I Intermittent claudication (1 block) without physical changes Usually unjustified
II Severe claudication (less than half blocked), dependent rubor, decreased temperature Sometimes justified, not always necessary, may remain stable
III Rest pain, atrophy, dependent cyanosis, decreased temperature Usually indicated but patient may do well for long periods of time without revascularization
IV Nonhealing ischemic ulcer or gangrene Indicated


Patients with infection or gangrene in deeper tissues require amputation. Amputation is also indicated for those patients who are unable to ambulate because of reasons other than popliteal artery occlusive disease. However, special consideration should be given to those patients in whom the effect of amputation would have deleterious effects on the ability to transfer to or balance in a wheelchair.


Relevant Anatomy

The popliteal artery is characterized by distinct embryologic and anatomic features as compared with the femoral vessels. Embryologically, unlike the superficial femoral artery, the popliteal artery originates from the sciatic system. [4]

The popliteal artery sits on the posterior aspect of the leg, in the popliteal fossa. The superficial femoral artery becomes the popliteal artery as it passes through the adductor hiatus, and it proceeds until it bifurcates into the anterior tibial artery and the tibioperoneal trunk.

The tibioperoneal trunk divides into the posterior tibial and peroneal arteries. The popliteal artery is located between the two heads of the gastrocnemius. It lies posterior to the distal femur and anterior to the popliteal vein. The anatomic proximity of the popliteal artery to the distal femur and gastrocnemius makes this artery susceptible to injury during femoral fracture or knee dislocation and entrapment syndrome, respectively.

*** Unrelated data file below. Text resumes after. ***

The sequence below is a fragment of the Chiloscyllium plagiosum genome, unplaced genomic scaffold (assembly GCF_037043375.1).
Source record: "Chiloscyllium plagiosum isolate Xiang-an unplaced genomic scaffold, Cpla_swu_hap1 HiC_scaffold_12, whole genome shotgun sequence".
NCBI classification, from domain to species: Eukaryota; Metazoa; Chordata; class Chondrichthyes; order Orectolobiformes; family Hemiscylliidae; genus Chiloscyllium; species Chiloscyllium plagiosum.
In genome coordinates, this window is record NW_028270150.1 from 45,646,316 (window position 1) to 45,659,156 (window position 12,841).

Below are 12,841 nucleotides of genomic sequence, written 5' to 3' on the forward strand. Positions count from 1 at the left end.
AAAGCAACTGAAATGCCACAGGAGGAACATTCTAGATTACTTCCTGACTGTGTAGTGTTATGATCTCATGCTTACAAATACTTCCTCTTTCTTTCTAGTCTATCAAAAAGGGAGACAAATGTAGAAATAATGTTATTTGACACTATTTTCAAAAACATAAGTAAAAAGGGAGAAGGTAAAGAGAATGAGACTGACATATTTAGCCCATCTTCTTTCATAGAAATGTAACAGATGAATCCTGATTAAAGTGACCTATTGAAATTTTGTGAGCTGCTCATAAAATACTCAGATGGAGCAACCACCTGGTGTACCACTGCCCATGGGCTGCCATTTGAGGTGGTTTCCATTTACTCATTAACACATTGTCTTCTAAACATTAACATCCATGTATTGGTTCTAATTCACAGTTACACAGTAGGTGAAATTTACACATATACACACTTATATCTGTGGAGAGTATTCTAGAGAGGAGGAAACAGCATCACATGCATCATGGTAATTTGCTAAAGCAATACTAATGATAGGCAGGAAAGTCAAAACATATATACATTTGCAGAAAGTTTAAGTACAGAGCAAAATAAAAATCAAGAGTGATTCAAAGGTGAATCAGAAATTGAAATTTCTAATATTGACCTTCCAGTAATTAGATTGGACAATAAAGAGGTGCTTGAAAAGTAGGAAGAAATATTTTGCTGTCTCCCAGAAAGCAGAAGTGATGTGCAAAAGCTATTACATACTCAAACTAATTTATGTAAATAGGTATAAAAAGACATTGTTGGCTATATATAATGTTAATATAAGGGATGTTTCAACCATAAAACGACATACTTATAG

Compared with the superficial femoral artery, the popliteal artery is not located within the muscular compartment and is subjected to significant biomechanical torsional forces related to the repetitive knee flexion and extension. [5, 6, 7] This anatomic region is characterized by a high biomechanical stress, which consequently negatively affects patency rates associated with the popliteal artery bypass procedures and imposes technical limitations on endovascular stenting, in that biomechanical stress may lead to stent fractures.

At the level of the knee, the popliteal artery gives off genicular and sural branches. Above the knee joint, it gives off the superior lateral and the superior medial genicular arteries. Below the knee, it gives off the inferior lateral and the inferior medial genicular arteries. These branches provide a rich network between the superficial femoral artery, the deep femoral (profunda femoris) artery, and the tibial arteries. This collateral circulation is very important in the presence of chronic occlusive disease of the popliteal artery.



The vast majority of patients with atherosclerotic disease that is severe enough to cause popliteal artery occlusion have atherosclerotic disease elsewhere (including the coronary circulation). These patients require a workup to determine their operative morbidity and mortality risks. Those with CAD (or any other disease) significant enough to increase morbidity and mortality substantially should be managed by means of either conservative medical therapies or limb amputation.